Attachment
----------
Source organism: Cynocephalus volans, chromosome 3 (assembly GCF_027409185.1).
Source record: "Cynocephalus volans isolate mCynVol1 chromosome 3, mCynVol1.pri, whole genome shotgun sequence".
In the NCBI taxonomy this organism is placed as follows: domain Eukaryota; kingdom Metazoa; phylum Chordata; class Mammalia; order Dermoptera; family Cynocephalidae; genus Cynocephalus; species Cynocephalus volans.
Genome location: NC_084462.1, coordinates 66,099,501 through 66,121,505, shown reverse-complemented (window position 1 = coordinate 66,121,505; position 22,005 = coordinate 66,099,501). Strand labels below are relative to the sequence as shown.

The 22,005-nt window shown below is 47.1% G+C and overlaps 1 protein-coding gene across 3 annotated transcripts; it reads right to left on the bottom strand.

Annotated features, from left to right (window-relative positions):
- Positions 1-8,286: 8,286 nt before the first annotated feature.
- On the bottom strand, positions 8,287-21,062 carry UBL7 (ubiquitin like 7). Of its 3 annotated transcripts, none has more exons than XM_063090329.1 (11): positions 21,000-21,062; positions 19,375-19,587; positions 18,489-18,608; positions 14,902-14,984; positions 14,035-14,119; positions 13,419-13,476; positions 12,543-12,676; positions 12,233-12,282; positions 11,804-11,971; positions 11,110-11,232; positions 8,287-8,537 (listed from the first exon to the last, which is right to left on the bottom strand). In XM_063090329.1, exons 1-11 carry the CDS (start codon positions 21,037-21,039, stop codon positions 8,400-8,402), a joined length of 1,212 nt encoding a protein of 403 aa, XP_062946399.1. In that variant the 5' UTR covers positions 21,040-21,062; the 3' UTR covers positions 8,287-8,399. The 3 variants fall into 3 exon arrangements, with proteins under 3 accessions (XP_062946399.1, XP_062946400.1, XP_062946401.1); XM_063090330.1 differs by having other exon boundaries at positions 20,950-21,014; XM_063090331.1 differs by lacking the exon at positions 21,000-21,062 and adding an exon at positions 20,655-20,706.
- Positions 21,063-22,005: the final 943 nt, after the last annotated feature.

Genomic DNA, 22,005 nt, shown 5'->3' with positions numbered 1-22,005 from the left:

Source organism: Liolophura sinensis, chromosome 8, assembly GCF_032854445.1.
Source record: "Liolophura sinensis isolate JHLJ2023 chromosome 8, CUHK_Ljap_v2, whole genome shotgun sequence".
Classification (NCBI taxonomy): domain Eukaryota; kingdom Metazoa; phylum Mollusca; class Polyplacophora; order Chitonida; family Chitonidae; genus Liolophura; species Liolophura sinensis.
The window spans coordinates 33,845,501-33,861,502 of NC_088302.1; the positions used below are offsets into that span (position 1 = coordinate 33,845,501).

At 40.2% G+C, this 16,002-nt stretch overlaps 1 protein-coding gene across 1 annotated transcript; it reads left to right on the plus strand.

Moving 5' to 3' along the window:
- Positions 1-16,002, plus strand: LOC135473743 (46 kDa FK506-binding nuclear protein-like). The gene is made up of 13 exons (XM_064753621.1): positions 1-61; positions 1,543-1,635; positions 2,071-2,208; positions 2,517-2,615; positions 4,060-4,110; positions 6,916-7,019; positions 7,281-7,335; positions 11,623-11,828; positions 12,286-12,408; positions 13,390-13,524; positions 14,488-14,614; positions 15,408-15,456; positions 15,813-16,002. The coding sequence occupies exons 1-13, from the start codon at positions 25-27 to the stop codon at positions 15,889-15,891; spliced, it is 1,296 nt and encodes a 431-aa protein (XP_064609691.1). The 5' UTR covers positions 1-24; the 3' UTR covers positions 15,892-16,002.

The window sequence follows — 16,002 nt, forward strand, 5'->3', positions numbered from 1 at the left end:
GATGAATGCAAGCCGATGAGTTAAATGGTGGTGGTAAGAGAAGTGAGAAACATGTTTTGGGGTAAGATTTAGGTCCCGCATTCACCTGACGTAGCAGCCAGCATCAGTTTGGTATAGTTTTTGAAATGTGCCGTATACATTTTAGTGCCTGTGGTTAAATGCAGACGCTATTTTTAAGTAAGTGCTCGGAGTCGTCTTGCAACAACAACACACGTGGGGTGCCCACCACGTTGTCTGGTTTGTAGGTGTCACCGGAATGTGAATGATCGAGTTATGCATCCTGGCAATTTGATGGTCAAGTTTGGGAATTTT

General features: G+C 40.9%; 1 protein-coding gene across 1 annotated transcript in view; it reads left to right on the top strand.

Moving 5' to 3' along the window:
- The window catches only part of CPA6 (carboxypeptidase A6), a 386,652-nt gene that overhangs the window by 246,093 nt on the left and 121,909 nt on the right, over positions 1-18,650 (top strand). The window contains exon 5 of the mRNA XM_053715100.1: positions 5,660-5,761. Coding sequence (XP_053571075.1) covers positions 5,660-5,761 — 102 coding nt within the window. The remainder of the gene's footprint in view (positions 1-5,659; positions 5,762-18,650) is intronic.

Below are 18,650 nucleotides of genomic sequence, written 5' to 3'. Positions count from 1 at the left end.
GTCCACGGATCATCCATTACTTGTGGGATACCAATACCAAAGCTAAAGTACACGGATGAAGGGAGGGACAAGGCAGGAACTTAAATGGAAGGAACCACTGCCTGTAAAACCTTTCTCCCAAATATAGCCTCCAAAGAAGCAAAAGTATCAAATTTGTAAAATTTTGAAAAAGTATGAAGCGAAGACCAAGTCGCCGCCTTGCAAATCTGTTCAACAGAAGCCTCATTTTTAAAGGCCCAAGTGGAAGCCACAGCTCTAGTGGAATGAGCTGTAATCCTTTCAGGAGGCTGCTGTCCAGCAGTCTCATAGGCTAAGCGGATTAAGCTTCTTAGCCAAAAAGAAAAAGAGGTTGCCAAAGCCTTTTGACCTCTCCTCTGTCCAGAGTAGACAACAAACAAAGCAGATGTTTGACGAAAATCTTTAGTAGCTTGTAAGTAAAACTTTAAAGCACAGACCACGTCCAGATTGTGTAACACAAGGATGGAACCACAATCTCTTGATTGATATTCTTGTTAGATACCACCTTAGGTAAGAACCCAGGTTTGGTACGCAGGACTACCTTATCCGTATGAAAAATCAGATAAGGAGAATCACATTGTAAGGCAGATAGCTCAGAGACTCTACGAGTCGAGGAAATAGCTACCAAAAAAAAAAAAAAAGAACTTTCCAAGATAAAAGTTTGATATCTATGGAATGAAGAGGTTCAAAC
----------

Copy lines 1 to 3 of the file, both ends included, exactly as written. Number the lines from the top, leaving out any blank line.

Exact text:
Source organism: Cynocephalus volans, chromosome 3 (assembly GCF_027409185.1).
Source record: "Cynocephalus volans isolate mCynVol1 chromosome 3, mCynVol1.pri, whole genome shotgun sequence".
In the NCBI taxonomy this organism is placed as follows: domain Eukaryota; kingdom Metazoa; phylum Chordata; class Mammalia; order Dermoptera; family Cynocephalidae; genus Cynocephalus; species Cynocephalus volans.